Most people know the basic story of the French Revolution. France’s aid to the United States indebted the nation leading to new taxes that fed a revolt against the king and the aristocracy. The Estates General was convened in May 1789, and on July 14, 1789, the Bastille was stormed marking the beginning of the French Revolution. The Declaration of the Rights of Man was passed and feudalism was abolished in August 1789. France became a republic in September 1792 and in January 1793, King Louis XVI was executed. A dictatorship gained power in 1793 under Robespierre and the Committee of Public Safety which introduced the Reign of Terror. In 1795, the Directory assumed control over France, suspended elections and repudiated debts. The Directory remained in power until 1799 when Napoleon Bonaparte overthrew the Directory in a coup and became the leader of France.
But what about investors? How were they affected by the French Revolution? The king lost his head, but investors lost their money.
Few people realize how active the Paris stock market was during the 1700s. The Paris stock exchange was founded on September 24, 1724, though shares in the French East India Co. (Compagnie des Indes) had traded in Paris for years. GFD has data on over 70 securities that traded on the Paris bourse in the 1700s. This includes 15 common stocks in 7 different companies, one corporate bond, 50 different government bonds and 6 issues of scrip, all faithfully recorded from issues of the Gazette de France. And this ignores the fact that Parisian investors were also able to invest in stocks and bonds in London and in Amsterdam during the 1700s.
It is interesting to note that French East India Co. stock suffered more volatility during the 1700s than shares in either London or Amsterdam. Compagnie des Indes shares rose over 4000% during the bubble in 1718 and 1719, only to lose 99% of their value during the crash that followed. There were five bull markets in which shares rose by over 90% in Paris in the 1700s and three bear markets in which shares fell by over 50%. The Paris stock exchange was not for the feint of heart. The rise and fall of Compagnie des Indes shares are illustrated in Figure 1.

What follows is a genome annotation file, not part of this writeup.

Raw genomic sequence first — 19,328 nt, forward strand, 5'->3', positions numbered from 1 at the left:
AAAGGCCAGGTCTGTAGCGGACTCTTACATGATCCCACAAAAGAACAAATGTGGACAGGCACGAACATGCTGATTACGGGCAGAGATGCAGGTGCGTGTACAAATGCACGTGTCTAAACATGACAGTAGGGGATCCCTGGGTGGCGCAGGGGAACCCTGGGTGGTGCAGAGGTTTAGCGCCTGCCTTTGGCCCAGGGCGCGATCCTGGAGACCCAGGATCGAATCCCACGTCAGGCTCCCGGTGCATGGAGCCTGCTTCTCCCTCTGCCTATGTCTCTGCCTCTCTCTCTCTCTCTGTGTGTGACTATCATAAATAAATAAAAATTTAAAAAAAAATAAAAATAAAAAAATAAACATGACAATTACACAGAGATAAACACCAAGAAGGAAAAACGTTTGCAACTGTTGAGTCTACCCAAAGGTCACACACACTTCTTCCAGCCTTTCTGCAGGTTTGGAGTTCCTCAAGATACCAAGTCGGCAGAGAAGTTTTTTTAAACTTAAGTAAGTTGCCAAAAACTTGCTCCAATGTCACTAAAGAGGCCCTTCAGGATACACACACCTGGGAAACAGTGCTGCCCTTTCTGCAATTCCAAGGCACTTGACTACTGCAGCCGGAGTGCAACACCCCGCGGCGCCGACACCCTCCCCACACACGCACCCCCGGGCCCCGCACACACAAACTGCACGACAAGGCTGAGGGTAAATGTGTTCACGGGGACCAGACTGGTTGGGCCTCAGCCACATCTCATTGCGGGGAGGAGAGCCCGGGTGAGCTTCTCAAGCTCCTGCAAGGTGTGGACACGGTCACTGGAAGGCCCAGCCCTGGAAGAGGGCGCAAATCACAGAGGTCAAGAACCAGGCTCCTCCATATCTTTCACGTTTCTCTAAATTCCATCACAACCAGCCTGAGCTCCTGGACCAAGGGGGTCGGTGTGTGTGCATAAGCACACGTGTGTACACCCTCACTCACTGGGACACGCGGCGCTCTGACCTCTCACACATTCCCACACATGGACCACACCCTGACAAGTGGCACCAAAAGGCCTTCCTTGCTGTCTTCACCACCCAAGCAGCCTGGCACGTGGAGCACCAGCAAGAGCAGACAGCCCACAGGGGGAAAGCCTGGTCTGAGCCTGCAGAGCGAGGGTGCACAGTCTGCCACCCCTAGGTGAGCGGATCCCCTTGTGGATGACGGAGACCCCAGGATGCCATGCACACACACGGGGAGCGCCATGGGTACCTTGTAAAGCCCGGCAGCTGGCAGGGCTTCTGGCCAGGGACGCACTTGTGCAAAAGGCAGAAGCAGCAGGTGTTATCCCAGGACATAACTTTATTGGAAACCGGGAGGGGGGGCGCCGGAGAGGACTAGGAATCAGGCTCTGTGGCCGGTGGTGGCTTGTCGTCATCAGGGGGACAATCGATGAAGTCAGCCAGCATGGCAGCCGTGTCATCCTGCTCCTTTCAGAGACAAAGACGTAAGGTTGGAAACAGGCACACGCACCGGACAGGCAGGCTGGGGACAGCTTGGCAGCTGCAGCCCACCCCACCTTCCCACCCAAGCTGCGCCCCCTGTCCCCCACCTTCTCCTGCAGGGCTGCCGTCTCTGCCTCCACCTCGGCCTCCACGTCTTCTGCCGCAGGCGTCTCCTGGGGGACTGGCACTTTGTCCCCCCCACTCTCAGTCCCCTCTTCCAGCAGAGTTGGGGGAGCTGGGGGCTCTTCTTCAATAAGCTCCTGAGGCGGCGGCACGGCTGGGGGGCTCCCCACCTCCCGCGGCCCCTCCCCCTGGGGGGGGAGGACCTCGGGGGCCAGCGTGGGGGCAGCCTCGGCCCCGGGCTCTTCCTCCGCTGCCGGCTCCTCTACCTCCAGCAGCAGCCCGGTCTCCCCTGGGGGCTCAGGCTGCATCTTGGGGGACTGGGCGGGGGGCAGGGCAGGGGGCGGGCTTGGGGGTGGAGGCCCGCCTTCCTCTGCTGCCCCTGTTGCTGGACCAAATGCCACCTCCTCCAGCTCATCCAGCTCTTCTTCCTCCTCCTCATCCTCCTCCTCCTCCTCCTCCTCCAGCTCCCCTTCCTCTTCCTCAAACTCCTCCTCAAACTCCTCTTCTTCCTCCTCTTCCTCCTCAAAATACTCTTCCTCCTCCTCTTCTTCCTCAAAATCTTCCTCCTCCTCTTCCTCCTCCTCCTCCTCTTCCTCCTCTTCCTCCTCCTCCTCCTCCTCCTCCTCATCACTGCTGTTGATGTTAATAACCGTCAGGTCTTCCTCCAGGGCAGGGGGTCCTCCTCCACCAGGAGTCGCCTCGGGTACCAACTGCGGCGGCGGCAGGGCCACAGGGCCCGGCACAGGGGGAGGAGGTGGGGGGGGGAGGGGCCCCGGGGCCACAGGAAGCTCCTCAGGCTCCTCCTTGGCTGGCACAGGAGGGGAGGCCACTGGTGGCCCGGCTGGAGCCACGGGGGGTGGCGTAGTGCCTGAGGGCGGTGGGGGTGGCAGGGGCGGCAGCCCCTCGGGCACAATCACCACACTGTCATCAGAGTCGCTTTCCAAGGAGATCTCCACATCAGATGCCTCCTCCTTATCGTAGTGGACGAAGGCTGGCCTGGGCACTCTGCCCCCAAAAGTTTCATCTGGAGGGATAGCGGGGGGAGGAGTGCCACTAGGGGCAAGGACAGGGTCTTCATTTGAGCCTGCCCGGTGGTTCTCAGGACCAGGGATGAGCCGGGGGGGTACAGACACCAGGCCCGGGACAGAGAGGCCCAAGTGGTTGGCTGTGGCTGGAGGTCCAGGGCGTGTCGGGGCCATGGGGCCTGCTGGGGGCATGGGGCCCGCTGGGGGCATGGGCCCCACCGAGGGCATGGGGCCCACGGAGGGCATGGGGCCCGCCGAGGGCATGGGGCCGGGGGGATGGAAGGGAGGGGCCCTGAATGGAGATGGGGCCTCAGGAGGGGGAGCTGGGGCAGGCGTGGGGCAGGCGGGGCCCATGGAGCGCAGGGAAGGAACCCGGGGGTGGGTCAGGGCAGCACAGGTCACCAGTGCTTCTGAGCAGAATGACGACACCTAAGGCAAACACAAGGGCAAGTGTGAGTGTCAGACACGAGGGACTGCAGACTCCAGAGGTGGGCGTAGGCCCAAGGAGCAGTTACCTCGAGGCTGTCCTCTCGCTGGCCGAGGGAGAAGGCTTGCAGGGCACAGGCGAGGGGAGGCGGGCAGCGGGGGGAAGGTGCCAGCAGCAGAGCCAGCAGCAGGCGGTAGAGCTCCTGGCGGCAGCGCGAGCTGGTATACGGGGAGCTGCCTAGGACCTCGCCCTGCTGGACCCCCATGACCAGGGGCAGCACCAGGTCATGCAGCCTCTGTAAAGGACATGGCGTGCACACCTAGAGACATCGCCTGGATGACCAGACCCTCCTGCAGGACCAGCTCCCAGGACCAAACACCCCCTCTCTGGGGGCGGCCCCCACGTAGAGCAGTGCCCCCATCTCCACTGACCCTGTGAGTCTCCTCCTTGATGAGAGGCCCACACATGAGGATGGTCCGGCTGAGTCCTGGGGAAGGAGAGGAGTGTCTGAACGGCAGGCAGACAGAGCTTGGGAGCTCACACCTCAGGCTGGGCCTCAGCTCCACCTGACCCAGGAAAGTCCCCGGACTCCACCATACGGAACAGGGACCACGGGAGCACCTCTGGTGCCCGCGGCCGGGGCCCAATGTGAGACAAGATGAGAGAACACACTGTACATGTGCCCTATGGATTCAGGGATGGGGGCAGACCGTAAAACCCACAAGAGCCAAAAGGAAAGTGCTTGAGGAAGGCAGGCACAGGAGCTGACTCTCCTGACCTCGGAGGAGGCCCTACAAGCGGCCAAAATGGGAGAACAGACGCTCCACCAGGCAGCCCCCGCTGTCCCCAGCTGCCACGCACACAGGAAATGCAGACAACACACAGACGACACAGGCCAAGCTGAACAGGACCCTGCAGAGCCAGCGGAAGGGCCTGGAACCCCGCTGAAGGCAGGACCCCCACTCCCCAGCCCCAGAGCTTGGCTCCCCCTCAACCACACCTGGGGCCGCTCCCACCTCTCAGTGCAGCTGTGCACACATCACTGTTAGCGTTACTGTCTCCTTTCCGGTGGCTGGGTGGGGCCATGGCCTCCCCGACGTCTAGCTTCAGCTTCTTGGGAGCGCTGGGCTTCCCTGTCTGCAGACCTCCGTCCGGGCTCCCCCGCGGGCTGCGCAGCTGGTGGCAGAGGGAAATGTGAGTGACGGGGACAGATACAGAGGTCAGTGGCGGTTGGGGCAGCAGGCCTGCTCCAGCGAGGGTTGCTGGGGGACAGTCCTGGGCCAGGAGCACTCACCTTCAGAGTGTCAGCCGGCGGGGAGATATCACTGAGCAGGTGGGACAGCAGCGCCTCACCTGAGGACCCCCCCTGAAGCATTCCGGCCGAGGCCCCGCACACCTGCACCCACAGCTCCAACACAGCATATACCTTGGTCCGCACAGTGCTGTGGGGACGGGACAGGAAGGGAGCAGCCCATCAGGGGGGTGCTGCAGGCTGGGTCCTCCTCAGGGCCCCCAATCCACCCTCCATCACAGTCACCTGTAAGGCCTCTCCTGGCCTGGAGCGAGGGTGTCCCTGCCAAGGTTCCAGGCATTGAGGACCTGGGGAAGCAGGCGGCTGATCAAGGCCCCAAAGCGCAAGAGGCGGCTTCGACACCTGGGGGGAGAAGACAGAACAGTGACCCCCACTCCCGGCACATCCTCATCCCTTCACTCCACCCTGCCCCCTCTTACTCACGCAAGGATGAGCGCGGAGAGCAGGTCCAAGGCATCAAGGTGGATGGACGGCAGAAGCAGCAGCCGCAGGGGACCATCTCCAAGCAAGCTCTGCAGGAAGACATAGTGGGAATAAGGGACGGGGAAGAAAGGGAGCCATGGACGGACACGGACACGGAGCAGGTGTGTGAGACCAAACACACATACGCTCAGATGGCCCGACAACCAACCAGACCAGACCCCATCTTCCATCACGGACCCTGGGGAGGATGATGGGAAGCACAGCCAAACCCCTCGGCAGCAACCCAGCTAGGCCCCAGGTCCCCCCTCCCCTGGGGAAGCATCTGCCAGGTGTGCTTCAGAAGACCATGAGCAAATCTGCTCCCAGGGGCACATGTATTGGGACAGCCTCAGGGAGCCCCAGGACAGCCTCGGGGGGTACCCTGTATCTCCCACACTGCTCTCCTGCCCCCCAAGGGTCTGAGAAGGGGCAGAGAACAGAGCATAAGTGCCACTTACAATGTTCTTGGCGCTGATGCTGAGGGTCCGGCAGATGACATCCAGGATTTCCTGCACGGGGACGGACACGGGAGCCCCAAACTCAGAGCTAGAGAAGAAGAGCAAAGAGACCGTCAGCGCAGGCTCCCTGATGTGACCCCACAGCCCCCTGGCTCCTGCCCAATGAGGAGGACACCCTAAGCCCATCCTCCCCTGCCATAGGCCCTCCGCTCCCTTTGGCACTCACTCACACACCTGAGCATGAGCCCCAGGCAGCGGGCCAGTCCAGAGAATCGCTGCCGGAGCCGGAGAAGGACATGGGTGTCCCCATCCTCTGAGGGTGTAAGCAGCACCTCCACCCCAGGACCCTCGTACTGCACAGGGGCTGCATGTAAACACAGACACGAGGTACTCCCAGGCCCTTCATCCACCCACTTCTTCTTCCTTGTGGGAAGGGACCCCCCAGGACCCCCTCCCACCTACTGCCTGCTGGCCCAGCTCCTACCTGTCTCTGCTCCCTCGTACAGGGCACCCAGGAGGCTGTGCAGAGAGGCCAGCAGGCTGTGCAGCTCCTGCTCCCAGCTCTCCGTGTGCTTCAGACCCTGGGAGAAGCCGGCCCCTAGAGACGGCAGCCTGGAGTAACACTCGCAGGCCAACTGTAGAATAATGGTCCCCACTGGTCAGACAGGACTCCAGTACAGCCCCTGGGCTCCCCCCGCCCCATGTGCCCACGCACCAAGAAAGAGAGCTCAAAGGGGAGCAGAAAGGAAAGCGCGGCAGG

The Paris stock exchange was formally closed on June 27, 1793 and all joint-stock companies were banned on August 24, 1793. But once the joint-stock companies were shut down, who would dispose of the assets of the companies? French East India Co. officials bribed government officials so the company, rather than the government, could oversee its liquidation, but once these bribes were uncovered, several of the company officials involved were arrested and later executed. The liquidation of the company produced only three ships which were liquidated in July 1795, and as a result, shareholders in the Compagnie des Indes lost virtually everything.
Bondholders met a similar fate. France defaulted on its pre-revolutionary debt in 1796, giving shareholders 1/3 the value of their old bonds in new 5% consolidated bonds which didn’t pay any interest until 1802. A similar loss occurred to Dutch shareholders, who also lost 2/3 of the value of their bonds. English bondholders suffered no default.
Investors were decimated by the French Revolution. Bondholders lost 2/3 of the value of their bonds, and the French Revolution officially abolished joint-stock companies in 1793. Investors received very little compensation for their shares. Officials caught up in the bribery scandal in 1793 lost their lives. The Assignats, which were issued during the revolution, became almost worthless during the inflation that ravaged France. After inflation, 100 Francs in Assignats in 1789 were worth less than 5 centimes by 1796. More people were put to death for counterfeiting the eventually worthless Assignats than for any other crime committed during the French Revolution.
Just as the ancien regime collapsed during the French Revolution, so did the country’s finances. Investors were unable to sell their shares and bonds and fled to England where, at least, they wouldn’t lose their lives. As the Napoleonic Wars dragged on, other countries defaulted on their debts. The Swedes, Dutch, Portuguese, Spanish and Russians all suspended interest payments at some point during the Napoleonic Wars. Only English finances survived the Napoleonic wars intact.
After Napoleon gained power during a coup on November 9, 1799, he worked to rehabilitate France’s finances. Napoleon replaced the Livre Tournois with the French Franc. The 5% Consolidated Bonds were issued to replace outstanding French debt. Initially, the price of the bonds sank to 9.25 at the end of 1798, but once the government started paying interest, the price of the bonds recovered and the yield on the bonds fell as is illustrated in Figure 2. Napoleon established the Banque de France in 1801 to provide France with a central bank similar to the one that England had. The company’s shares became the largest joint-stock company on the bourse and traded in Paris until the bank was nationalized in 1946.
The re-establishment of France’s finances was a success. Between 1800 and 1914, Paris was the center of finance in continental Europe providing shareholders and bondholders during the 100 years before 1914 with one of the highest returns of any European country.